In February a contract was signed between Dr. Gropius and his associates and the city commissioners. For the planning phase, Dr. Gropius’ architecture group, Architects Collaborative, would receive $15,000, plus travel expenses up to $3,000. For the next nine months Dr. Gropius made many trips to Tallahassee to formulate his comprehensive presentation for the commission and the community, knowing the ultimate acceptance would come from the voters in late November. Dr. Gropius’ selected sight for the Civic Center Block was to be the Lively Vocational area, the four-block section of the city, bounded by Duval, Park, Tennessee and Boulevard Streets. Professor Gropius’ arguments for this location were the accessibility to the downtown area, the beauty of the location itself (he loved the many majestic trees in Tallahassee), the opportunity to enhance the charm of Park Avenue, and the chance to clear out a badly blighted back street. In this mentioned area at the corner of Bronough and Park was Trinity Methodist Church’s pride: the quaint brick St. James Colored Methodist Episcopal Church. Was its long history of being at this location to end with the need for property on which to build the Civic Center?
On the eve of having Dr. Walter Gropius visit our city in 1956 to unveil his plans for the “Civic Center Block,” Malcolm B. Johnson, long-time editor of the Tallahassee Democrat, dedicated his August 12 editorial to a very cerebral reasoning why Dr. Gropius’ plan for the Tallahassee Civic Center should be accepted. As quoted by Mr. Johnson’s article, “A few months ago he (Gropius) told a group of internationally known architects gathered in London to see him receive the Queen’s gold medal of the Royal Institute of British Architects that he personally was concentrating on the Tallahassee Civic Center as a ‘pet idea.’” An indication of Dr. Gropius’ status was that he also was working on a plan for rebuilding part of bombed out Berlin and a design for the U.S. Embassy in Athens. Tallahassee had at it door-step the making of a renowned project which would be discussed the world over.
During the next few months, the Chamber of Commerce made available to any group or organization Dr. Gropius’ intricate plans and his futuristic models for the complex. Displays were mounted at prominent locations throughout the City for perusal of the citizens. Dr. Gropius made personal visits to some of the civic clubs to promote the vision and the reality of his project. From the many articles written in the Tallahassee Democrat during the time leading up to the November 1956 vote, there was a diligent effort by the media and the city’s civic-minded parties to properly inform the public of the implications in building the civic center and accompanying public buildings.
Contrary to the civic groups’ way of thinking regarding this very sizeable undertaking by the City of Tallahassee, doubts were expressed by other individuals in the city. The four million dollar outlay for the project, to be paid by a 10% utility tax, stared property owners in the face. The topic of integration divided the city. The beginning of the national civil rights movement in Montgomery, Alabama and the resulting bus boycott locally filled the pages in the 1956 Tallahassee Democrat. One city commissioner opposed the civic center project, declaring “it would better to not build a project than to have it integrated.” Maybe the public could not fully understand the broad concepts of a cultural complex for urban development that Gropius brought to Tallahassee. Maybe there was too much doubt on the minds of the congregations at Trinity Methodist and First Presbyterian Churches that the modern architecture of the proposed auditorium was in such stark contrast to the Greek Revival architecture of their respective building. An emotional angle of the opponents was the razing of the Lively Technical School, to them their reminder of attending Leon High School at that location. For whatever the reason for a negative vote, the populace did not find the time ripe for a Civic Center.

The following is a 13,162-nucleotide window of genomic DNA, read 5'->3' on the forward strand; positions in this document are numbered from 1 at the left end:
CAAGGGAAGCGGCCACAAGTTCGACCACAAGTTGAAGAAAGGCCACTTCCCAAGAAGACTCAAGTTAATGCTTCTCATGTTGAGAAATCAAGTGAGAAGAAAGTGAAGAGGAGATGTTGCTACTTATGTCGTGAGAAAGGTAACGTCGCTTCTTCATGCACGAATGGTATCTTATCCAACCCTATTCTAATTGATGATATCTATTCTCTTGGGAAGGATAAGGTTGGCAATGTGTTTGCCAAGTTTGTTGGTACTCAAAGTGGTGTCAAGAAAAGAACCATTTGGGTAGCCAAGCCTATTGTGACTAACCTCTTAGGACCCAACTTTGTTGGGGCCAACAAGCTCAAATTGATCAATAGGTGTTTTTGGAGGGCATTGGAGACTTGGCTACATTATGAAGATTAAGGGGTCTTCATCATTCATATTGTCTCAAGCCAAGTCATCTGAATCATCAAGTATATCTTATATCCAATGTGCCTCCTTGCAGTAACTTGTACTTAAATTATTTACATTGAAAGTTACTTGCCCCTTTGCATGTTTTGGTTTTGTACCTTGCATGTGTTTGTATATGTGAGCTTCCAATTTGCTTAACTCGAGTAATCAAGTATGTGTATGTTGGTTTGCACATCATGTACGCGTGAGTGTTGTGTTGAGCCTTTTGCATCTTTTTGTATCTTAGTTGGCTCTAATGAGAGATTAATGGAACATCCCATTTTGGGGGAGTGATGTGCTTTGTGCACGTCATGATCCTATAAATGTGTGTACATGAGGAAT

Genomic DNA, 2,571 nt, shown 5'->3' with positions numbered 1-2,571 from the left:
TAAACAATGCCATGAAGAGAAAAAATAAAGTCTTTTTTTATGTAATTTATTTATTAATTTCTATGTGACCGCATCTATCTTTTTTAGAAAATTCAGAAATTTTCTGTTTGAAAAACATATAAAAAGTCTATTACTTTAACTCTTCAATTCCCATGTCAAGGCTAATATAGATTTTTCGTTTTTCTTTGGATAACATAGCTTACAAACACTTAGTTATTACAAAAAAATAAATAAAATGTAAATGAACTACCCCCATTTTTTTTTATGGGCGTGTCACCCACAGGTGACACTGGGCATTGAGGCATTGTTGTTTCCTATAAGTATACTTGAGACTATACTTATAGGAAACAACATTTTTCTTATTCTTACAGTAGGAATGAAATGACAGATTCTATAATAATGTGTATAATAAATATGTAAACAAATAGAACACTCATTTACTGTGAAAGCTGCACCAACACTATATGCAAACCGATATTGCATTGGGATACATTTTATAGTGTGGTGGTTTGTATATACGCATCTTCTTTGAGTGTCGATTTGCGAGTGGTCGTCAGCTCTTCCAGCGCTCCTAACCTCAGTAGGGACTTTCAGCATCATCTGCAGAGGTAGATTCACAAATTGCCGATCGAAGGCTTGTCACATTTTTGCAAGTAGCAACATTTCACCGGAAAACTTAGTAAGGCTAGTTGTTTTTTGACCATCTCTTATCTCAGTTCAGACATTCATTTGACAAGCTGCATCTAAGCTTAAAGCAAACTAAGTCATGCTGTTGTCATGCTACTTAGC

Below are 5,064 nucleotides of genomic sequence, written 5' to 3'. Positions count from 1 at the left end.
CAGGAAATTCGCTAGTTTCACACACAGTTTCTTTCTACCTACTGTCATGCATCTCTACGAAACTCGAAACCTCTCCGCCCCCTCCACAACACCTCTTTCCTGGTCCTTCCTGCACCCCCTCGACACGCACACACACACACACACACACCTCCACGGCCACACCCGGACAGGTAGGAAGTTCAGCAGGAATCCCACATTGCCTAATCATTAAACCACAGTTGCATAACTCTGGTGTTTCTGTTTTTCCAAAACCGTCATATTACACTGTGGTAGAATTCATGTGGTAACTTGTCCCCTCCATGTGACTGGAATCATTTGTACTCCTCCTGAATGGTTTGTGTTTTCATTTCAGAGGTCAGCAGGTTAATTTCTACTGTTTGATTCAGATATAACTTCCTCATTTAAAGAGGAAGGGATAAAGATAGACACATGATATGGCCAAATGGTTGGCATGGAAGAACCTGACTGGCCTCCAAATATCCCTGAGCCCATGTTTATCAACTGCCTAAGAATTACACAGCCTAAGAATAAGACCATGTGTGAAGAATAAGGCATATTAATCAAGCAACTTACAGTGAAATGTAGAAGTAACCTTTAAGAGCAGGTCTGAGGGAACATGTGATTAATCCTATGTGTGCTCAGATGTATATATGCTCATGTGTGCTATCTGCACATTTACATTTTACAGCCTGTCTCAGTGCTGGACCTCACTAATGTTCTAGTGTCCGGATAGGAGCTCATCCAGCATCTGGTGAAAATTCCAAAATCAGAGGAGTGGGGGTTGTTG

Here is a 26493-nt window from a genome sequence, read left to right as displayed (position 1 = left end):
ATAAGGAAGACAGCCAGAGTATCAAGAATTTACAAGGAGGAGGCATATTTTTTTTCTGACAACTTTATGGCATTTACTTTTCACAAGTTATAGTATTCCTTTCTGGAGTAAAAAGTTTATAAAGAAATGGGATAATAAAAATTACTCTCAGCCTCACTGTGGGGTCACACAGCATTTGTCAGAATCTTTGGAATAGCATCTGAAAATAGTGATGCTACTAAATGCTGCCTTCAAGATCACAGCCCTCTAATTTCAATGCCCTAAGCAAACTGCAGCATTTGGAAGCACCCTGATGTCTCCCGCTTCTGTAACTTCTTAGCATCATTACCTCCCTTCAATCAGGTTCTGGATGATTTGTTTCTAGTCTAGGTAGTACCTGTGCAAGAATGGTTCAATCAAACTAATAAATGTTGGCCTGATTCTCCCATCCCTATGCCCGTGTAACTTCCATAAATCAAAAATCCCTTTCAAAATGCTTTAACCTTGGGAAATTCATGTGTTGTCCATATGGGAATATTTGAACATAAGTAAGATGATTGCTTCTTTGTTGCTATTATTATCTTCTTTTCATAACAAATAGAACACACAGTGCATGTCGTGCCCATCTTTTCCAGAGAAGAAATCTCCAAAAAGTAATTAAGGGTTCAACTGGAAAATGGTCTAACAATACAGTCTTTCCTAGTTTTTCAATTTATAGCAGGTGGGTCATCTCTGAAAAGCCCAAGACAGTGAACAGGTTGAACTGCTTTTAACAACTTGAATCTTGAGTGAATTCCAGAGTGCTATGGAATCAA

Voting down the civic center referendum did not dampen Dr. Gropius’ popular design of the auditorium. It was reported on the front page of Section Two of the Tallahassee Democrat, April 26, 1959, that Dr. Gropius had relinquished his modified architectural drawings of the Tallahassee auditorium to the Iraqi government for the structure to be built on the University of Baghdad campus. Subsequent editorials in the Democrat in the ensuing years contended that Tallahassee “let this one get away”.
So Tallahassee’s proposed civic center found its home three years later along the Tigris River in the midst of Baghdad, Iraq!